IDEAS home Printed from https://ideas.repec.org/p/luc/wpaper/20-08.html
   My bibliography  Save this paper

Fiscal effects of migrants in Europe: a quantile regression Approach

Author

Listed:
  • Majlinda Joxhe

    () (Department of Economics and Management, Université du Luxembourg)

  • Pasquale Scaramozzino

    () (University of Rome Tor Vergata & SOAS University of London)

  • Skerdilajda Zanaj

    () (Department of Economics and Management, Université du Luxembourg)

Abstract

In this paper, we explore the fiscal impact of immigrants in Europe applying a quantile regression approach to data from the European Survey on Living Conditions (EU-SILC) for the period 2007-2015. Our estimations show that not only on average but also in almost all income quantiles, the fiscal position of both European and non-European migrants is not significantly different from that of native citizens. Furthermore, non-EU migrants are net contributors as compared to the corresponding native citizens in the Netherlands and Belgium for various quantiles. Lastly, we examine the link between migrants’ fiscal position and the fiscal perception of native European citizens measured using ESS data. We find a conflicting relationship: countries where migrants are perceived negatively are instead countries where they are net fiscal contributors and vice versa

Suggested Citation

  • Majlinda Joxhe & Pasquale Scaramozzino & Skerdilajda Zanaj, 2020. "Fiscal effects of migrants in Europe: a quantile regression Approach," CREA Discussion Paper Series 20-08, Center for Research in Economic Analysis, University of Luxembourg.
  • Handle: RePEc:luc:wpaper:20-08
    as

    Download full text from publisher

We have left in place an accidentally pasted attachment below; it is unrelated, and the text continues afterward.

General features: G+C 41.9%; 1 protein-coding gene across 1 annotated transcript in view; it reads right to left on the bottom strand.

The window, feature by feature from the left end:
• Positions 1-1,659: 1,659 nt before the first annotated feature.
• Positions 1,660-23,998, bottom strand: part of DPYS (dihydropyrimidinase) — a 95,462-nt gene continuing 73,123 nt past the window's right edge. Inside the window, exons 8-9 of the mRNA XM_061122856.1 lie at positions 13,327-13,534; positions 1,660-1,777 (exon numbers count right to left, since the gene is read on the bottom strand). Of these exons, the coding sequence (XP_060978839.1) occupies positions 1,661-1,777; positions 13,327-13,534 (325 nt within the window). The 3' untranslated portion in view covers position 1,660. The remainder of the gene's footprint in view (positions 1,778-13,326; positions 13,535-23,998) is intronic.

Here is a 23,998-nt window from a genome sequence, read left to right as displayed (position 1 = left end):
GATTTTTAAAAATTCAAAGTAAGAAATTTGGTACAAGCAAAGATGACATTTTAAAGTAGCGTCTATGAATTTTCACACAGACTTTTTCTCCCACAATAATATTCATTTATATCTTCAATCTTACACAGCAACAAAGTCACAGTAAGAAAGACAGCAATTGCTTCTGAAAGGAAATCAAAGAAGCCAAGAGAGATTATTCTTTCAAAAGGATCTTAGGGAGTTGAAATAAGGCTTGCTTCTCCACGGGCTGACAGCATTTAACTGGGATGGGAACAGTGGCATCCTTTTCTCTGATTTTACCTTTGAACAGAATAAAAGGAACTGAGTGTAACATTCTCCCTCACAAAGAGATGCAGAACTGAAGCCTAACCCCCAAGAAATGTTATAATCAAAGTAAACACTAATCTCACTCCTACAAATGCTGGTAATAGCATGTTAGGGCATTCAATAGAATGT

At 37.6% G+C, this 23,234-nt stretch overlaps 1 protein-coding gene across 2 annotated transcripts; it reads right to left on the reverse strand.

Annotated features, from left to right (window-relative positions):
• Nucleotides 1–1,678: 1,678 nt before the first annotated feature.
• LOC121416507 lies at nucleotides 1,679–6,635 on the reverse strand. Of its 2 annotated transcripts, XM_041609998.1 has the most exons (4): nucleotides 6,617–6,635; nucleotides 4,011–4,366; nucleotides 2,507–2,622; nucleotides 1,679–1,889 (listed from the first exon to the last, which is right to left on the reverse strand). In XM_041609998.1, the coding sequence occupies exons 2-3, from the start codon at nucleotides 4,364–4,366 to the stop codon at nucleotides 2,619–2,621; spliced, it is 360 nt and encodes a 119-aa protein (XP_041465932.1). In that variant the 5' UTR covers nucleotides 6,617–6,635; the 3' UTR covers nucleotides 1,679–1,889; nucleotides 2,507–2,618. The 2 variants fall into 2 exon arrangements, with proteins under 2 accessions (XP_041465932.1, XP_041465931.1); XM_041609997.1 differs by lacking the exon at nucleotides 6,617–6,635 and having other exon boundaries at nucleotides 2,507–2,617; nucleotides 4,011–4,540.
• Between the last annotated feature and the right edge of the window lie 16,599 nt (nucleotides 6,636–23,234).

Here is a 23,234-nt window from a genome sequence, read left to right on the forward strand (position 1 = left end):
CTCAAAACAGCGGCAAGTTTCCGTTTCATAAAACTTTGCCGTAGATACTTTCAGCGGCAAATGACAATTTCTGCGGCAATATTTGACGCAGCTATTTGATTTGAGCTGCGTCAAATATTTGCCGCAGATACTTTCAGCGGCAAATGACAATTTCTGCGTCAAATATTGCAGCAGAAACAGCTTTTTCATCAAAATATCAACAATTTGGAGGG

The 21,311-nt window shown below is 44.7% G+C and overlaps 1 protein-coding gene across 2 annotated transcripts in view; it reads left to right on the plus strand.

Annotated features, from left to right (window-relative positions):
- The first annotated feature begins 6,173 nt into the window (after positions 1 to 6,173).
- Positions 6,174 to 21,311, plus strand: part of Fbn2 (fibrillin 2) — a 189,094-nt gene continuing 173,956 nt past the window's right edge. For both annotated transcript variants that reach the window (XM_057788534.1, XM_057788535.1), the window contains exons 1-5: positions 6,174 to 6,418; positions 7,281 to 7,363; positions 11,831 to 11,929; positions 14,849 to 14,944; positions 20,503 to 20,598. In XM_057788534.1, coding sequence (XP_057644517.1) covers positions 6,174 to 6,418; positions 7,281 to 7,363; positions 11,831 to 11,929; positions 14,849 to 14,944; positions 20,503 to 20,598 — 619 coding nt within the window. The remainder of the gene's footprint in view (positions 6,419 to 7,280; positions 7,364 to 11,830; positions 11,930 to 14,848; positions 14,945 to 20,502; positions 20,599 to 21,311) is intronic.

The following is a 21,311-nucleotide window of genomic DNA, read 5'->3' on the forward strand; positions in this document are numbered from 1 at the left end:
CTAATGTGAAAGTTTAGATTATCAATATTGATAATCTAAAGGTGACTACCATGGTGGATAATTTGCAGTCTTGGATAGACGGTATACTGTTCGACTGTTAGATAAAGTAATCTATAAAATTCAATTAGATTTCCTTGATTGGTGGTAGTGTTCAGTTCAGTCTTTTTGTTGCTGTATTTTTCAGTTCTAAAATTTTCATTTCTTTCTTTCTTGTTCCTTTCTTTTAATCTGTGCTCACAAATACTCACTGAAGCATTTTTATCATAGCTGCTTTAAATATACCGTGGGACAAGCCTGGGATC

File URL: https://wwwfr.uni.lu/content/download/127410/1470194/file/2020-08%20Fiscal%20effects%20of%20migrants%20in%20Europe%20-%20a%20quantile%20regression%20Approach.pdf
    Download Restriction: no

    More about this item

    Keywords

    fiscal impact; immigration; quantile regression; European countries.;

    JEL classification:

    • H53 - Public Economics - - National Government Expenditures and Related Policies - - - Government Expenditures and Welfare Programs
    • I30 - Health, Education, and Welfare - - Welfare, Well-Being, and Poverty - - - General
    • F22 - International Economics - - International Factor Movements and International Business - - - International Migration

    NEP fields

    This paper has been announced in the following NEP Reports:

    Statistics

    Access and download statistics

    Corrections

    All material on this site has been provided by the respective publishers and authors. You can help correct errors and omissions. When requesting a correction, please mention this item's handle: RePEc:luc:wpaper:20-08. See general information about how to correct material in RePEc.

    For technical questions regarding this item, or to correct its authors, title, abstract, bibliographic or download information, contact: (Elisa Ferreira). General contact details of provider: http://edirc.repec.org/data/crcrplu.html .

    If you have authored this item and are not yet registered with RePEc, we encourage you to do it here. This allows to link your profile to this item. It also allows you to accept potential citations to this item that we are uncertain about.

    We have no references for this item. You can help adding them by using this form .

    If you know of missing items citing this one, you can help us creating those links by adding the relevant references in the same way as above, for each refering item. If you are a registered author of this item, you may also want to check the "citations" tab in your RePEc Author Service profile, as there may be some citations waiting for confirmation.

    Please note that corrections may take a couple of weeks to filter through the various RePEc services.

    IDEAS is a RePEc service hosted by the Research Division of the Federal Reserve Bank of St. Louis . RePEc uses bibliographic data supplied by the respective publishers.